Conference Report: Web 2.0 Internet Law in the 21st Century

July 9, 2007

The wet weather was by now becoming typical of June and the start of summer and rather surprisingly it was not the only reason for unforeseen travel delays. Delegates travelling from the north and relying upon Network Rail were reminded of the vagaries of real-life as the various train managers apologised for the late running of their service ‘which was due to the theft of copper wire signalling equipment by vandals in the Wakefield area’. I suspect that I wasn’t the only person planning their journey to Oxford without ever anticipating the butterfly effect of remote crime (real-world tangible crime, as opposed to the virtual online variety that occupied and engaged conference delegates over the course of a most stimulating and rewarding two days).


Registration on arrival at St Anne’s College was a typically efficient affair, with keys and entry codes despatched alphabetically. No time was wasted in finding the lecture theatre where Clive Davies was already convening the first session: The Brave New World of Web 2.0.


This session provided a much-needed overview, not just in identifying what Web 2.0 was in contrast to Web 1.0, but also in attempting to set the scene for any attendant Web 2.0 specific legal issues. Tom Ilube built on the Wikipedia definition of Web 2.0, representing the perceived second generation shift towards social collaboration and networking, certainly an observable phenomenon to anybody familiar with Facebook, Myspace and YouTube. Moreover, it is only when detailing the characteristics of Web 2.0 that we identify where the powerbase really lies, whilst the social users are essential it is the owners of their collective data, ie the hard-to-recreate data source that wield the ultimate power. 


Lunch was an opportunity to meet a breadth of delegates and also a chance to volunteer to punt later that evening. The Chairman, Bill Jones did insist on a show of hands to target such ‘volunteers’.


The first of the afternoon sessions addressed the possible legal issues in these ‘virtual worlds’ where social networkers are now being caught up by consumers and in turn by the law itself. It is the business model often pre-existing Web 2.0, that is of greatest interest to lawyers. Indeed it could be said that technology is simply ’unmasking’ poor business models and additionally that law assumes more significance when consumerism and money enter. As Professor Lilian Edwards so colourfully said ‘it is the licking of the cream off the long tail’ that motivates these Web 2.0 entities simply because it extends their marketing reach and provides them with further revenue streams. (As a point of interest, MIT have already moved on from Web 2.0 and are busy on the next generational variant –what will that be? Web 2.5 Web 3.0?) Most legal delegates were struggling here to grasp the criteria (or how to identify it in the first place) that determines each generation and I found my ‘techie’ self describing it as a definition that can only really be seen or made in hindsight ie not in advance. (So, whatever MIT are up to, possibly they can’t yet define it either.)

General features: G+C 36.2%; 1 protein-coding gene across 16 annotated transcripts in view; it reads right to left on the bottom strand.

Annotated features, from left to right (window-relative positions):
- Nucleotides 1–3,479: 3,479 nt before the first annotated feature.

The contingency planning talents of the speakers were tested as the conference suffered its first bout of ‘projector interruptus’. All speakers should be congratulated on reverting seamlessly to type as their Powerpoint presentations failed due to the St Anne’s projector entering sleep mode, a safety feature to protect it from overheating. The video recording team literally pulled their hair out as they eliminated everything but the projector in their attempts to rescue the outage.


Speakers soldiered on through the final session of day one which asked ‘What does this all mean for law firms? Euan Semple, an ex-BBC man, brought some fascinating slideshow animations demonstrating how the written word has changed through digital form and hypertext extension (unfortunately cut short by the projector problem, but not before the message was elegantly conveyed). For me, Euan refreshingly succeeded in ‘squaring the circle’ that is the Technology – Law debate: he stated simply that it is not about technology, it is not about law, but it is in fact about people, about relationships and about the power therein. The recognition that blogs have more interesting content than other more formal vehicles has led to editorial control issues and a move towards social inclusion measured as participation and contribution; an ability to answer questions is social power, whereas having no answer is now viewed as a social weakness.  Knowledge it seems is indeed power and ideas codified into knowledge can become property when legal systems confer and enforce intellectual property rights. Knowledge bears the hallmark of what economists term a ‘public good’ – its use by any one person does not preclude its use by others.